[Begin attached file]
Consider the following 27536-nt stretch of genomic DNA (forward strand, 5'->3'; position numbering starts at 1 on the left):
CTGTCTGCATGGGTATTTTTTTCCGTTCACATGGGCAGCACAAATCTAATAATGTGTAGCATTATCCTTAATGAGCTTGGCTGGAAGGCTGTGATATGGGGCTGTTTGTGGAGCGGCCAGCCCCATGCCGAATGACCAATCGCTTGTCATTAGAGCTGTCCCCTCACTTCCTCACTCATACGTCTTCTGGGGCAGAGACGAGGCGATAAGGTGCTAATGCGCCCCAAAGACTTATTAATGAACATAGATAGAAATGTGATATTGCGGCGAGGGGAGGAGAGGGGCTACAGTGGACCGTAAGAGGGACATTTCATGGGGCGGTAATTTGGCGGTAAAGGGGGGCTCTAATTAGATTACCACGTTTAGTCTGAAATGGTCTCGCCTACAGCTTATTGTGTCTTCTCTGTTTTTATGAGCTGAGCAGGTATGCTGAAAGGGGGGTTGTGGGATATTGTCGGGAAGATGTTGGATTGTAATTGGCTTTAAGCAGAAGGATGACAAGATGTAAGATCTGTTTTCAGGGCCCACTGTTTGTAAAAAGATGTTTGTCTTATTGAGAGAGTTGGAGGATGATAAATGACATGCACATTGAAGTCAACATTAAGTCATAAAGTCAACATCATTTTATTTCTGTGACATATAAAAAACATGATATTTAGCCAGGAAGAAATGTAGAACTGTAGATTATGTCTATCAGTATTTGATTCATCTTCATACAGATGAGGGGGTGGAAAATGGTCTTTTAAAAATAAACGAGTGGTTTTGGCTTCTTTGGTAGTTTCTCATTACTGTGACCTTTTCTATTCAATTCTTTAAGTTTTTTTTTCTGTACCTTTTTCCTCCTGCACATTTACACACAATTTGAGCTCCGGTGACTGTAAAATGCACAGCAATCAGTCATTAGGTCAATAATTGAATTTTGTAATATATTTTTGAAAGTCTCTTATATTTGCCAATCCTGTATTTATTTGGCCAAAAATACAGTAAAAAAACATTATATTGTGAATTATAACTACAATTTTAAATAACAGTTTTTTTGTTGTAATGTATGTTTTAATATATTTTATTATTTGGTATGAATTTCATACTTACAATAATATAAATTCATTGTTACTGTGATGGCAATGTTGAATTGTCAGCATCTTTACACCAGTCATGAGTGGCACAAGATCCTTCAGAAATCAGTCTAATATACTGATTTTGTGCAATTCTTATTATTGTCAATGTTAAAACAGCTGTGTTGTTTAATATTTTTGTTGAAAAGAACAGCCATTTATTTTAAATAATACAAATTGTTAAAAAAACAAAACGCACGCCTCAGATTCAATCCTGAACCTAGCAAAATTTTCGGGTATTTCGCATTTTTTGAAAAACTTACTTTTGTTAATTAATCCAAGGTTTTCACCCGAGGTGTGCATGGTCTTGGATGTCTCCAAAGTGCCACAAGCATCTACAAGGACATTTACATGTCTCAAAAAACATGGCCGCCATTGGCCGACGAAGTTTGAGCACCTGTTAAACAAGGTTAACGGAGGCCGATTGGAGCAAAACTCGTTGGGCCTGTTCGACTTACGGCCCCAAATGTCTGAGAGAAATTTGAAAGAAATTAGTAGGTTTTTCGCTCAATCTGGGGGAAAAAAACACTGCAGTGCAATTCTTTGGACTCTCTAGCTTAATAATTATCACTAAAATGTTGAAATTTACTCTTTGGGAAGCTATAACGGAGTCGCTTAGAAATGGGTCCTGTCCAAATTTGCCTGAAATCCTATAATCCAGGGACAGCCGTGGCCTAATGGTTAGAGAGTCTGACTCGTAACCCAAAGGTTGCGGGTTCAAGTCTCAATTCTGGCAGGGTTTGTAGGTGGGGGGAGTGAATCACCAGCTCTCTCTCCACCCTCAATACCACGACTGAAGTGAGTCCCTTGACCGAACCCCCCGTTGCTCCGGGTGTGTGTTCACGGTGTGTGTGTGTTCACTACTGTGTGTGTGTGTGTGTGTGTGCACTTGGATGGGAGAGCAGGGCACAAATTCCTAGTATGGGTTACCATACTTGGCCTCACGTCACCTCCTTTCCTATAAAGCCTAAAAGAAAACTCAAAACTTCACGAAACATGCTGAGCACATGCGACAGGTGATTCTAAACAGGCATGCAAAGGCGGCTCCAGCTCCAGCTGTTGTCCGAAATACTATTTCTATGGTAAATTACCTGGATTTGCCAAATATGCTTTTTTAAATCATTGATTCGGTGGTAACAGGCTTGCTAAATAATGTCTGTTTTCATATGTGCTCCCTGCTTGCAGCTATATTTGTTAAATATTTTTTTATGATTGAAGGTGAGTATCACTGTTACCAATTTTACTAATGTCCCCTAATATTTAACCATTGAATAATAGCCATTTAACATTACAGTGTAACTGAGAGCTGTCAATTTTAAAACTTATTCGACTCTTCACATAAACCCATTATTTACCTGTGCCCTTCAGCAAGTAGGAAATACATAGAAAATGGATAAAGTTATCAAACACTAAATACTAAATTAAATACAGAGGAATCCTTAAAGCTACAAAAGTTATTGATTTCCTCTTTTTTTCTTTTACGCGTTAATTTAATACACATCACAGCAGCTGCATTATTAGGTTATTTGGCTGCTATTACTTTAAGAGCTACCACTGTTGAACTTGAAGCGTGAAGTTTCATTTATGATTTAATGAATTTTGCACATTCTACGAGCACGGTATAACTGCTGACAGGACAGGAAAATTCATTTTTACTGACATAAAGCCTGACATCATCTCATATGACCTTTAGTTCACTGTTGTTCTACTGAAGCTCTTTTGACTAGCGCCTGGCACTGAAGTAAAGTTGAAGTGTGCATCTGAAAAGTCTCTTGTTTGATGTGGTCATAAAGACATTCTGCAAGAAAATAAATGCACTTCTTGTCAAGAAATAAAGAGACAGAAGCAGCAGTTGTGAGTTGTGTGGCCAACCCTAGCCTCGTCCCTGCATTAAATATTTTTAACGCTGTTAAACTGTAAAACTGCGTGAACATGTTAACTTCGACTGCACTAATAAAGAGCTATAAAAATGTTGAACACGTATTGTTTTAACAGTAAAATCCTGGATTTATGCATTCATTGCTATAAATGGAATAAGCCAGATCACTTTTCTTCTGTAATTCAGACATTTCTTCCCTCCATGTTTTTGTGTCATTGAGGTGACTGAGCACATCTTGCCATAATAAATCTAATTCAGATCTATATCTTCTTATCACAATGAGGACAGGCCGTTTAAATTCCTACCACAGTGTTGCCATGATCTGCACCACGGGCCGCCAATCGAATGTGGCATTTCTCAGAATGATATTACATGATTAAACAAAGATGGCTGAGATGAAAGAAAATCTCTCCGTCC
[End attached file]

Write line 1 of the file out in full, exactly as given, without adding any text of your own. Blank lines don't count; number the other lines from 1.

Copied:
Consider the following 27536-nt stretch of genomic DNA (forward strand, 5'->3'; position numbering starts at 1 on the left):